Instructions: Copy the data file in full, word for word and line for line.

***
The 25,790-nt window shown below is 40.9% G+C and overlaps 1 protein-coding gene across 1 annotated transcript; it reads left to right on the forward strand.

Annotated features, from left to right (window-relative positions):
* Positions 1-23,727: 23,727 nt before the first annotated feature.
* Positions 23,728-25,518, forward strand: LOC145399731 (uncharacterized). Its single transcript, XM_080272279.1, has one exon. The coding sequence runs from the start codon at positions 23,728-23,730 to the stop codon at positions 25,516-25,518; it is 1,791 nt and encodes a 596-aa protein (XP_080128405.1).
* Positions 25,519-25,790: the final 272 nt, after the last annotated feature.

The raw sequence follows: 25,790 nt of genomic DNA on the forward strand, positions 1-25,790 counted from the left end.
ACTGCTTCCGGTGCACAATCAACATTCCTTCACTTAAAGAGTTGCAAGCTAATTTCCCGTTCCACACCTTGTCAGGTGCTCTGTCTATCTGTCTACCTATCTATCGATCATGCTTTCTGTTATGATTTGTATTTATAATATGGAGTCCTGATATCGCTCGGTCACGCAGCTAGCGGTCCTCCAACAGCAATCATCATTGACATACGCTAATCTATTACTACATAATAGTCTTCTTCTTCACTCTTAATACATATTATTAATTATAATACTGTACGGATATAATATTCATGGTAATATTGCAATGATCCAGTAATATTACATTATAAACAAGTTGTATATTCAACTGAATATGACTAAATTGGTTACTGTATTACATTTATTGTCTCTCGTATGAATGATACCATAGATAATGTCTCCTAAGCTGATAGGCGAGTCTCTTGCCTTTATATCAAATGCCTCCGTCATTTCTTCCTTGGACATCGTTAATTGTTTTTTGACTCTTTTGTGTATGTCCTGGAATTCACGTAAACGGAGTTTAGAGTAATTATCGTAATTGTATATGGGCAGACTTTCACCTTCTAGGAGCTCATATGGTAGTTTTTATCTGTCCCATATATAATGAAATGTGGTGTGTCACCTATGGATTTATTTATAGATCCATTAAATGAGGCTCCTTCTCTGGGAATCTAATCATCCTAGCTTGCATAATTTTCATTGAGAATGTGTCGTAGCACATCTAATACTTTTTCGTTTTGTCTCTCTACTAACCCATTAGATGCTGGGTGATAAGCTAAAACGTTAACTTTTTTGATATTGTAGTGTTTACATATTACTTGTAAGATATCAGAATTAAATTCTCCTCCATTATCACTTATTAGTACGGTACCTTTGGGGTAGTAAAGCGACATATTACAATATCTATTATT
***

The 25,790-nt window shown below is 40.9% G+C and overlaps 1 protein-coding gene across 1 annotated transcript; it reads left to right on the forward strand.

Annotated features, from left to right (window-relative positions):
* Positions 1-23,727: 23,727 nt before the first annotated feature.
* Positions 23,728-25,518, forward strand: LOC145399731 (uncharacterized). Its single transcript, XM_080272279.1, has one exon. The coding sequence runs from the start codon at positions 23,728-23,730 to the stop codon at positions 25,516-25,518; it is 1,791 nt and encodes a 596-aa protein (XP_080128405.1).
* Positions 25,519-25,790: the final 272 nt, after the last annotated feature.

The raw sequence follows: 25,790 nt of genomic DNA on the forward strand, positions 1-25,790 counted from the left end.
ACTGCTTCCGGTGCACAATCAACATTCCTTCACTTAAAGAGTTGCAAGCTAATTTCCCGTTCCACACCTTGTCAGGTGCTCTGTCTATCTGTCTACCTATCTATCGATCATGCTTTCTGTTATGATTTGTATTTATAATATGGAGTCCTGATATCGCTCGGTCACGCAGCTAGCGGTCCTCCAACAGCAATCATCATTGACATACGCTAATCTATTACTACATAATAGTCTTCTTCTTCACTCTTAATACATATTATTAATTATAATACTGTACGGATATAATATTCATGGTAATATTGCAATGATCCAGTAATATTACATTATAAACAAGTTGTATATTCAACTGAATATGACTAAATTGGTTACTGTATTACATTTATTGTCTCTCGTATGAATGATACCATAGATAATGTCTCCTAAGCTGATAGGCGAGTCTCTTGCCTTTATATCAAATGCCTCCGTCATTTCTTCCTTGGACATCGTTAATTGTTTTTTGACTCTTTTGTGTATGTCCTGGAATTCACGTAAACGGAGTTTAGAGTAATTATCGTAATTGTATATGGGCAGACTTTCACCTTCTAGGAGCTCATATGGTAGTTTTTATCTGTCCCATATATAATGAAATGTGGTGTGTCACCTATGGATTTATTTATAGATCCATTAAATGAGGCTCCTTCTCTGGGAATCTAATCATCCTAGCTTGCATAATTTTCATTGAGAATGTGTCGTAGCACATCTAATACTTTTTCGTTTTGTCTCTCTACTAACCCATTAGATGCTGGGTGATAAGCTAAAACGTTAACTTTTTTGATATTGTAGTGTTTACATATTACTTGTAAGATATCAGAATTAAATTCTCCTCCATTATCACTTATTAGTACGGTACCTTTGGGGTAGTAAAGCGACATATTACAATATCTATTATT